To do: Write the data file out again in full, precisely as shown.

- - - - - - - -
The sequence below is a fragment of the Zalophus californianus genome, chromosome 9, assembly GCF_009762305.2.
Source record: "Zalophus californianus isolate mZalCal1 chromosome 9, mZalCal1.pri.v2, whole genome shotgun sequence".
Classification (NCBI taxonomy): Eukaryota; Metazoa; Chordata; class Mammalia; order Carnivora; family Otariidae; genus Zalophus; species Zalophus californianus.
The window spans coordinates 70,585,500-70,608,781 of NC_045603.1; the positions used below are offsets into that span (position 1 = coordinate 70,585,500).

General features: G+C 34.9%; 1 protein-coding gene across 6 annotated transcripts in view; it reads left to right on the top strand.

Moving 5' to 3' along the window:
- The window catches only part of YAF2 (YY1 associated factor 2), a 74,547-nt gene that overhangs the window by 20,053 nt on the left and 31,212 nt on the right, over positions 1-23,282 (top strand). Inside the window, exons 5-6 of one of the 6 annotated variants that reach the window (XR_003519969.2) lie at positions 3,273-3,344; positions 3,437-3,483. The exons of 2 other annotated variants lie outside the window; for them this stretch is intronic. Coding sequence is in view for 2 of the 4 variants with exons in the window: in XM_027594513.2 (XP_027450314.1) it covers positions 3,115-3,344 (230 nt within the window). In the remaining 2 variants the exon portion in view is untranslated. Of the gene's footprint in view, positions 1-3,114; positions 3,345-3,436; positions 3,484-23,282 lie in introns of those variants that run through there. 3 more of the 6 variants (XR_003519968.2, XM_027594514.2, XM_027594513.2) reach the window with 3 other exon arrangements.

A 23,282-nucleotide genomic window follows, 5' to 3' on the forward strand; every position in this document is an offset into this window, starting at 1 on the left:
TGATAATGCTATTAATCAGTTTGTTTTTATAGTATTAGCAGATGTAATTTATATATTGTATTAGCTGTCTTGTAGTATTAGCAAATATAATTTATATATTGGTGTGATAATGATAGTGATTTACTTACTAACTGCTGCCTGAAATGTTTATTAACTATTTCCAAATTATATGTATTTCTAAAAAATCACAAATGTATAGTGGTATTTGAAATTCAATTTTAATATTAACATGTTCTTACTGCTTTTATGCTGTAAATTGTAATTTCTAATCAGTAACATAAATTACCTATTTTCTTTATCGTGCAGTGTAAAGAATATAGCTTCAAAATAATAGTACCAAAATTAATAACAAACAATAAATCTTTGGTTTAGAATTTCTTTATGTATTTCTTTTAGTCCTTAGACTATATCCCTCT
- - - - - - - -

The sequence below is a fragment of the Zalophus californianus genome, chromosome 9, assembly GCF_009762305.2.
Source record: "Zalophus californianus isolate mZalCal1 chromosome 9, mZalCal1.pri.v2, whole genome shotgun sequence".
Classification (NCBI taxonomy): Eukaryota; Metazoa; Chordata; class Mammalia; order Carnivora; family Otariidae; genus Zalophus; species Zalophus californianus.
The window spans coordinates 70,585,500-70,608,781 of NC_045603.1; the positions used below are offsets into that span (position 1 = coordinate 70,585,500).

General features: G+C 34.9%; 1 protein-coding gene across 6 annotated transcripts in view; it reads left to right on the top strand.

Moving 5' to 3' along the window:
- The window catches only part of YAF2 (YY1 associated factor 2), a 74,547-nt gene that overhangs the window by 20,053 nt on the left and 31,212 nt on the right, over positions 1-23,282 (top strand). Inside the window, exons 5-6 of one of the 6 annotated variants that reach the window (XR_003519969.2) lie at positions 3,273-3,344; positions 3,437-3,483. The exons of 2 other annotated variants lie outside the window; for them this stretch is intronic. Coding sequence is in view for 2 of the 4 variants with exons in the window: in XM_027594513.2 (XP_027450314.1) it covers positions 3,115-3,344 (230 nt within the window). In the remaining 2 variants the exon portion in view is untranslated. Of the gene's footprint in view, positions 1-3,114; positions 3,345-3,436; positions 3,484-23,282 lie in introns of those variants that run through there. 3 more of the 6 variants (XR_003519968.2, XM_027594514.2, XM_027594513.2) reach the window with 3 other exon arrangements.

A 23,282-nucleotide genomic window follows, 5' to 3' on the forward strand; every position in this document is an offset into this window, starting at 1 on the left:
TGATAATGCTATTAATCAGTTTGTTTTTATAGTATTAGCAGATGTAATTTATATATTGTATTAGCTGTCTTGTAGTATTAGCAAATATAATTTATATATTGGTGTGATAATGATAGTGATTTACTTACTAACTGCTGCCTGAAATGTTTATTAACTATTTCCAAATTATATGTATTTCTAAAAAATCACAAATGTATAGTGGTATTTGAAATTCAATTTTAATATTAACATGTTCTTACTGCTTTTATGCTGTAAATTGTAATTTCTAATCAGTAACATAAATTACCTATTTTCTTTATCGTGCAGTGTAAAGAATATAGCTTCAAAATAATAGTACCAAAATTAATAACAAACAATAAATCTTTGGTTTAGAATTTCTTTATGTATTTCTTTTAGTCCTTAGACTATATCCCTCT